dixiedog said...

Will, I'm sorry to have missed your latter posts since the "Padilla Precedent."

I've been busy in the interim and then I had went on a weekend motorcycle trip to the Shenandoah NP (near Big Meadows) to camp overnight Saturday and came back late Sunday night. My buddy and I rode our cheap, used, dual-sport F650s up there from Gloucester on I-64 while his wife and children rode in their car. I pitched a two-man sized tent and they a six-man for the kiddies and themselves.

Even though our mountain areas are not even close to what you have available in your own neck o' the woods in Idaho and elsewhere in the West, it is still great to adventure to these parts and not hear the "bongo-bangin'" jungle noise so common in the Tidewater region and probably in other urban environments as well. Not to mention observing Jackson's trek through Newmarket Gap and the Valley. Even though this, as all NPs, is federal land, the Jackson trek is well marked. I was pleasantly surprised that the feds would preserve this history.

Many of the folk that travel to the Shenandoah NP often are, ironically enough, from the Imperial capital region I found out. Indians (India), Hispanics, and Muslims of various ethnicities are also a commonly seen lot. And all from the N VA region.

Anyway, after gettin' back home in Yorktown Sunday night from my buddy's house in Gloucester, after riding through a heavy thunderstorm and torrential rain on my motorcycle (sigh), I found out my cable had went out completely Saturday night at about 8PM. I was dead tired from the foot trekking in the park areas and the motorcycling to care. So, to make a long story short, I gots me cable back up today.

Now, about your piece here, Will, I think the entire glasnost and perestroika was all according to a long-term plan. Anatoliy Golitsyn wrote New Lies for Old in 1984 explaining much of this long-term strategy of the Kremlin.

And as for the commoners themselves, it should surprise no one that 54% thought Stalin "a wise leader." Actually, it surprises me that it's only 54% of the 16 to 19 year olds. Perhaps, I shouldn't be since that demographic has largely come of age since the "collapse" of the USSR. Even so, after 74 long years (1917-1991) of hardcore communism, it's amazing to me that even a modicum of the populace think Stalin was not wise. And I would say that the existence of that vestige was probably because of heroic folk like Richard Wurmbrand and others who labored hard to keep and/or insinuate the Gospel message into Eastern-bloc countries and the USSR throughout his life.

Will, even though I agree with you that our government in the Imperial Capital is not benign in any sense, a given country could be benign and never have interfered with another country's internal or external affairs in any way, yet it's always possible that the people could still believe that that country is a real enemy because they take as gospel whatever their government feeds them for breakfast, lunch, and dinner. And that reveals much more about the character makeup of the individual citizens than it does the ruling clique, whether we're talking about America, Russia, or anywhere else for that matter.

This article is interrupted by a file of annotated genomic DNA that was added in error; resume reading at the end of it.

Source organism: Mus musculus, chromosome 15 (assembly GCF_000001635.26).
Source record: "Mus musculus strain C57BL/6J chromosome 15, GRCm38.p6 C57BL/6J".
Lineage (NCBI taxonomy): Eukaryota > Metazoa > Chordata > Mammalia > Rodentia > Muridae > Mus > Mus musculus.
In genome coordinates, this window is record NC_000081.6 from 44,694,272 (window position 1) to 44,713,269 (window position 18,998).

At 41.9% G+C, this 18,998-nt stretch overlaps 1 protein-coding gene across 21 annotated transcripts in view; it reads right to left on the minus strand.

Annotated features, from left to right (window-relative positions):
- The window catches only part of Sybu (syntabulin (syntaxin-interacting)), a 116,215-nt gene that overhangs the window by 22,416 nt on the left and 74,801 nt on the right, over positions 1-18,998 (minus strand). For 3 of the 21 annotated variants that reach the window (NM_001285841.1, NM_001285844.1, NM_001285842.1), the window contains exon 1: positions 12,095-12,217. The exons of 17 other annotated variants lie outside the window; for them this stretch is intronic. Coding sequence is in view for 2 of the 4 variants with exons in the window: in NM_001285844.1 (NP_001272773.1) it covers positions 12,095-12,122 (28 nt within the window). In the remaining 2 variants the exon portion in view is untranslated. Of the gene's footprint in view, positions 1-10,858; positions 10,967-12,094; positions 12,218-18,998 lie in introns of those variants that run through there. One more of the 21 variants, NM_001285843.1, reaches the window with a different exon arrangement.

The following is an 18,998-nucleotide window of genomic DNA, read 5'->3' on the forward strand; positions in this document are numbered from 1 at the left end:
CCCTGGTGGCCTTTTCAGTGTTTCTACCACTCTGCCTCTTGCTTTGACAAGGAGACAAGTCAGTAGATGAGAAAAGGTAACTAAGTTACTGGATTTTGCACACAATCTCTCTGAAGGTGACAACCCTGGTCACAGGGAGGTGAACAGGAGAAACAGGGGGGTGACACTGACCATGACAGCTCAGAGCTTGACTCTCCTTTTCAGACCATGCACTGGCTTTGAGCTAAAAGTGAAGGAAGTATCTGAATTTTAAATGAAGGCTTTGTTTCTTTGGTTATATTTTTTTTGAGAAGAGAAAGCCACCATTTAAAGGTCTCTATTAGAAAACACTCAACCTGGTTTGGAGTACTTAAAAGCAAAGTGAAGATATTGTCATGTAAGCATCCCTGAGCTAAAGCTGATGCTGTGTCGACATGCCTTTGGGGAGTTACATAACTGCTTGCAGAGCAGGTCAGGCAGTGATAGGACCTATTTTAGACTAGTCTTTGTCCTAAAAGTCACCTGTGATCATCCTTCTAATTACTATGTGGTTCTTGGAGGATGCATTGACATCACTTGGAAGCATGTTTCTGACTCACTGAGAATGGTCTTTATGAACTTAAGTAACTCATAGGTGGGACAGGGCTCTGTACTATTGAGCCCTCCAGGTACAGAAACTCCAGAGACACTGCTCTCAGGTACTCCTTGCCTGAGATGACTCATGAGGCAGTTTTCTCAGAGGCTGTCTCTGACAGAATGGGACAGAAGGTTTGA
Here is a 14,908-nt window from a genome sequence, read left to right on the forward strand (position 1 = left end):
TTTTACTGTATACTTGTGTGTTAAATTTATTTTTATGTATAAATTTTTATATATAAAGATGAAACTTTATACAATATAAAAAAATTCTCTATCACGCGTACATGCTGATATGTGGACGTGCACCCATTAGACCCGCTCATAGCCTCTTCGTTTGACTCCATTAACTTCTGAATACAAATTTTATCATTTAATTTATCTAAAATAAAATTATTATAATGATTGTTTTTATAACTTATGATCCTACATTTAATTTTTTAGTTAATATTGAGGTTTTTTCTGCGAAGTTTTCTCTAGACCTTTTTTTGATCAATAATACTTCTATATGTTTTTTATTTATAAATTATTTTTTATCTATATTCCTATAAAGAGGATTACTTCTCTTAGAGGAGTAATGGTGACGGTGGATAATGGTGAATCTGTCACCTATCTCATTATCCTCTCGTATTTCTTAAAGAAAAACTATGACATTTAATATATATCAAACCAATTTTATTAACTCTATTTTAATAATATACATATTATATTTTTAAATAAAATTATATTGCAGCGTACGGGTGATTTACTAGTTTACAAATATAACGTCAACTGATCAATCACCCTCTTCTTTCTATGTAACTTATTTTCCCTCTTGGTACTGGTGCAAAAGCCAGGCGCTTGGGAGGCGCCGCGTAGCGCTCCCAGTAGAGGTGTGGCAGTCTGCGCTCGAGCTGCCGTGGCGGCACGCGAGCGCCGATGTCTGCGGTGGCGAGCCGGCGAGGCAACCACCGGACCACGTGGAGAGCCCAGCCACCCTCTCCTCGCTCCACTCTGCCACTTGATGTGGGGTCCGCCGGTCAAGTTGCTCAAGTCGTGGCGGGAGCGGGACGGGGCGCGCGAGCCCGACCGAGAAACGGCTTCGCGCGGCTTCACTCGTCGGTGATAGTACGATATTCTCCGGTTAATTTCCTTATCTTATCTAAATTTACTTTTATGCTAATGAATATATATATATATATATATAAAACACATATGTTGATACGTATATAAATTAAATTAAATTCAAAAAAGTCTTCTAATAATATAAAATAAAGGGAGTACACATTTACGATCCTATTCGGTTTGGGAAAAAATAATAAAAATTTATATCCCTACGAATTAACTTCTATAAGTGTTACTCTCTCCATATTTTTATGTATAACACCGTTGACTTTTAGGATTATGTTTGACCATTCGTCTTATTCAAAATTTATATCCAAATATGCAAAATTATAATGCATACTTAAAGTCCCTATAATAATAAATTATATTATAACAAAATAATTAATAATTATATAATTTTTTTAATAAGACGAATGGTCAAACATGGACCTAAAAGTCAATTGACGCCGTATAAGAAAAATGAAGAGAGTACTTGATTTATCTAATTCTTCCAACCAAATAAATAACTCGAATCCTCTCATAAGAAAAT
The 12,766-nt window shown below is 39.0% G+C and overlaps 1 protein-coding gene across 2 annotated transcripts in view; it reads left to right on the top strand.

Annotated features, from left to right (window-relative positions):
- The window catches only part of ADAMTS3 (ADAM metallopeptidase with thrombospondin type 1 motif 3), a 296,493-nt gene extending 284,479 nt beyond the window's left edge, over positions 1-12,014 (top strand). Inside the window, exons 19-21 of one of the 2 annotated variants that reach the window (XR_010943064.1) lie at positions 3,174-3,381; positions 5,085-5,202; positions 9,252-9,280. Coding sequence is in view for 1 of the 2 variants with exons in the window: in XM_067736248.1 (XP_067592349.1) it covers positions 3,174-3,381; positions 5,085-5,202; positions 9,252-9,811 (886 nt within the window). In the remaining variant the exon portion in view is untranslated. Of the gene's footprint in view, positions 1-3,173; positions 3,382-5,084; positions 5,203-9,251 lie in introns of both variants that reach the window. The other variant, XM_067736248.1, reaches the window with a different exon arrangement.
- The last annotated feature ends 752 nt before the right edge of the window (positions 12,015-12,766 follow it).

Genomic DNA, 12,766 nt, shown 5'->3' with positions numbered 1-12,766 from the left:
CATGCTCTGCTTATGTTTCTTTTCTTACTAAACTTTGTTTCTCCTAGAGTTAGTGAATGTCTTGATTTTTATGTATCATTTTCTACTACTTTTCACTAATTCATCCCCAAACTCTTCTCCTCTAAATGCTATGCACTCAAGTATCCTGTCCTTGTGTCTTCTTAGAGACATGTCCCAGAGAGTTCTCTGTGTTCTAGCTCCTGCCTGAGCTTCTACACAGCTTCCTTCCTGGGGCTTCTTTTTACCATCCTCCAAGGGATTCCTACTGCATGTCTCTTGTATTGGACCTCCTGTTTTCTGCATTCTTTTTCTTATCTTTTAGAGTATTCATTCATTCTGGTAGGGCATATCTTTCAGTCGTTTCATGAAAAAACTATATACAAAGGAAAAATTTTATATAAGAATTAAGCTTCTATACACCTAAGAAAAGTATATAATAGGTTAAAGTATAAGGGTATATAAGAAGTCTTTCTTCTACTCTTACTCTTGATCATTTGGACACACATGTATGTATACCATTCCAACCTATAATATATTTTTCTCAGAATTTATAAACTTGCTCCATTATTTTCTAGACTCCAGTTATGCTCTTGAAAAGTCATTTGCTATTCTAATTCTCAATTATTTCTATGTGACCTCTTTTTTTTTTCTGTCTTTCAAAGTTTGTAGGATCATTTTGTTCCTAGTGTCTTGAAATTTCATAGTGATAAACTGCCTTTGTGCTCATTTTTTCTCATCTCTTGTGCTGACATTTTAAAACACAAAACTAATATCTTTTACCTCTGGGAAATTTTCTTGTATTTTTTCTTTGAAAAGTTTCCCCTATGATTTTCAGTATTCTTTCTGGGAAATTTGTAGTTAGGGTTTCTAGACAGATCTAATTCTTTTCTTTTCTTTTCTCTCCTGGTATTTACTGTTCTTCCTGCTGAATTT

Contrary to popular belief, the respective peoples themselves of any given country, especially a largely homogenous one, will LOVE their OWN government much more than is immediately apparent to the casual observer. I guess it's that ol' time "nationalism" you spoke of before and loathe. It's a unique and unfortunate trait of only humanoids among the creatures of this earth.

Even though the globalist-minded elites in various parts of the world are working overtime to promote heterogeneity over homogeny, it still doesn't work all that well in practice.

liberranter said...

No surprise concerning the opinion of Russians that Stalin was a "great leader" and that the West is still the enemy (the only thing close to a surprise is that the percentage of those believing this was as low as 54%). It boggles the mind to think that Westerners in general and Amoricons in particular believe that the peoples of the former USSR would be in any way receptive to the concept of Western-style political freedom. There is no history whatsoever of such concepts in action in that part of the world. While there are certainly individuals in Russia and the other former Soviet republics who no doubt yearn for true freedom and look upon their Communist past with horror and revulsion, they are a distinct minority. The Russian mindset, in particular, is one of ovine conformity and deference to authority, the harsher the more admirable. Thus it has always been, thus it will always be.